earthkeepers-garden-before-fires

Judith and Paul’s journey has taken them around Australia and overseas, sharing and learning more and more as the demand for information on a sustainable way of living intensified. As the Earthkeeper’s had a wealth of knowledge to share, they began to run their own educational courses at home. On the last Sunday of every month, their shed was open to the public for learning, immersing guests in their fascinating way of living. Their classes attracted people of all ages from all over the world, where participants were able to pick the brains of the Collins’ and be shown around the property. From growing herbs, fruits and vegetables to sourcing and cooking with vitamins and minerals provided by nature, Judith and Paul cover a broad variety of classes.

Judith and Paul consider teaching younger generations to be incredibly important. After many years of Paul speaking to alternate energy centres around the world, Judith writing books and articles, and both of them lecturing around the globe, they realised that while their efforts were good, it was time to focus on young people who really wanted to learn. The pair converted one of their old barns into a bunk house, which had three bedrooms and was fully equipped for guests. Young people from all over the world could stay and learn on the Earthkeepers’ property for three to six months free of charge. During their stay, aside from the daily chores that needed to be done, visitors would learn three core principles. One: how to learn smarter, not harder; two: how to create a routine, smarter not harder; and finally: how to make decisions that will save time, money and energy. Judith explains that this learning process is not simply about growing food for yourself, it is philosophy on how to be responsible and being well equipped to do so. These life lessons have been taught to individuals for over 15 years, and Judith and Paul are very proud of each and every one of their students, whose journeys they continue to follow.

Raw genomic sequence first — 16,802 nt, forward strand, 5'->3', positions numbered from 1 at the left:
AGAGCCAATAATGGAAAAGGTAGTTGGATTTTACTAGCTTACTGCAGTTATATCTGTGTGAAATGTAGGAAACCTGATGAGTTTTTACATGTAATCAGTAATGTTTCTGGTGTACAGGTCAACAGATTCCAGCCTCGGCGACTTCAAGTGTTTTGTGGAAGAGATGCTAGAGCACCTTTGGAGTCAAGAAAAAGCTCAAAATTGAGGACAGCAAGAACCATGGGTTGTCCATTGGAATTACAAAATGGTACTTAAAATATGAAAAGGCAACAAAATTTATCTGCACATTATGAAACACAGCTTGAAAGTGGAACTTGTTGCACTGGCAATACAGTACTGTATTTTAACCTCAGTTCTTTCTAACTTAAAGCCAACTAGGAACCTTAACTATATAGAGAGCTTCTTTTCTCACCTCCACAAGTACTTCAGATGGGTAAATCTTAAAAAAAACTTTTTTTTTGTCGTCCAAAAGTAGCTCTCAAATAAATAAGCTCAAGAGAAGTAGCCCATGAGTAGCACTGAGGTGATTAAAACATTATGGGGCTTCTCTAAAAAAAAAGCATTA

With the property so badly damaged after the Australian Bushfires, the Earthkeepers were in desperate need of a helping hand to start the rebuilding process. At Hoselink, we donated some gardening tools and a Retractable Hose Reel to help Judith and Paul get back on their feet. When we spoke to Judith about how the products have helped her, she was incredibly grateful to have had the necessary tools to help her complete tasks like harvesting fruits she and Paul have managed to start growing since the fires. The donated hose has been in frequent use by Judith and Paul and their guests, and it is already hooked up to the rainwater system: ‘Investing in good quality products is something we teach all of our interns and students. Hoselink products are sensational, top quality and have been assisting us in maintaining our sustainable lifestyle,’ says Judith.